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Classic and contemporary ballet comeback


By Tony Magnusson in Sydney
Source: AAP

Tutus and tights are back. So are plies and entrechats, hair buns and dance belts.

After a challenging year that saw 70 per cent of its 2021 season postponed or cancelled, the Australian Ballet is returning to the Sydney Opera House for some seriously swanky pre-Christmas elevation.

Featuring pas de deux from both classical ballets and edgy contemporary works, Celebration Gala is the company’s thank-you present to Sydney – and, next month, Melbourne – for keeping the faith throughout COVID.

“There have been so many lockdowns, we’ve sort of lost track,” artistic director David Hallberg quipped while taking a break from overseeing rehearsals.

“It’s been a long, long haul, but the dancers belong on the stage and it’s time to get them back under the lights.”

During the most recent lockdown, the Melbourne-based company received an exemption from the Victorian government, which enabled dancers to continue training, although they were required to adhere to “very strict guidelines” within the studio space.

“That kept things ticking along, so although we weren’t performing, we could train and rehearse,” Hallberg said.

The fruits of all that maintenance and preparation will be on display in Sydney from Thursday until December 3, and in Melbourne at the Arts Centre from December 9 to 18.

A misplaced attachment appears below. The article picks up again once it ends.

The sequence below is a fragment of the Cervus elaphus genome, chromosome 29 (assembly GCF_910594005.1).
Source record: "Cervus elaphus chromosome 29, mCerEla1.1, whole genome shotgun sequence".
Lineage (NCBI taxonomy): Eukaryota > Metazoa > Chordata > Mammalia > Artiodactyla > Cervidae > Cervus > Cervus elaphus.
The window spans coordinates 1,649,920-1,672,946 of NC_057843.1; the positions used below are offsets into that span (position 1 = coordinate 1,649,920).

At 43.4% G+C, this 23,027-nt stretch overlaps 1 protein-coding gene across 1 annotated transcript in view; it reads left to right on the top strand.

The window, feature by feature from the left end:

Sydneysiders can expect to be wowed by Swans, White and Black, from everybody’s favourite ballet, Swan Lake, as well as a pas de deux from Anna Karenina, which forms part of the company’s 2022 season.

Based on Leo Tolstoy’s 1878 canonical novel of love and death, the ballet is choreographed by former Bolshoi Ballet dancer Yuri Possokhov and features a score by multi-award-winning composer Ilya Demutsky.

Hallberg, who was the first American dancer invited to join the Bolshoi Ballet as a principal artist, first met Possokhov while in Moscow.

A co-production between Chicago’s Joffrey Ballet and the Australian Ballet, Anna Karenina had its world premiere in the Windy City in 2019.

Now it’s Sydney and Melbourne’s turn, after the work had its Australian premiere in Adelaide earlier this year.

“It’s a visual feast and a virtuoso display of dancing,” Hallberg says.

“Anna Karenina shows the power of storytelling through the beauty of dance.”

Meanwhile, Melbourne audiences will be treated to Serenade by the legendary co-founder of New York City Ballet, George Balanchine, and an excerpt from Artifact Suite by the radical American choreographer William Forsythe.

Too contemporary? Relax, Black Swan will make an appearance, although there’s no sign of White Swan, which is concerning – was she dispatched by her love rival in Sydney?

Also on the program is a pas de deux from The Merry Widow, a ballet based on Franz Lehar’s popular operetta, which the esteemed British choreographer Ronald Hynd created for the Australian Ballet in 1975.

For tickets, including a Black (Swan) Friday offer, go to australianballet.com.au

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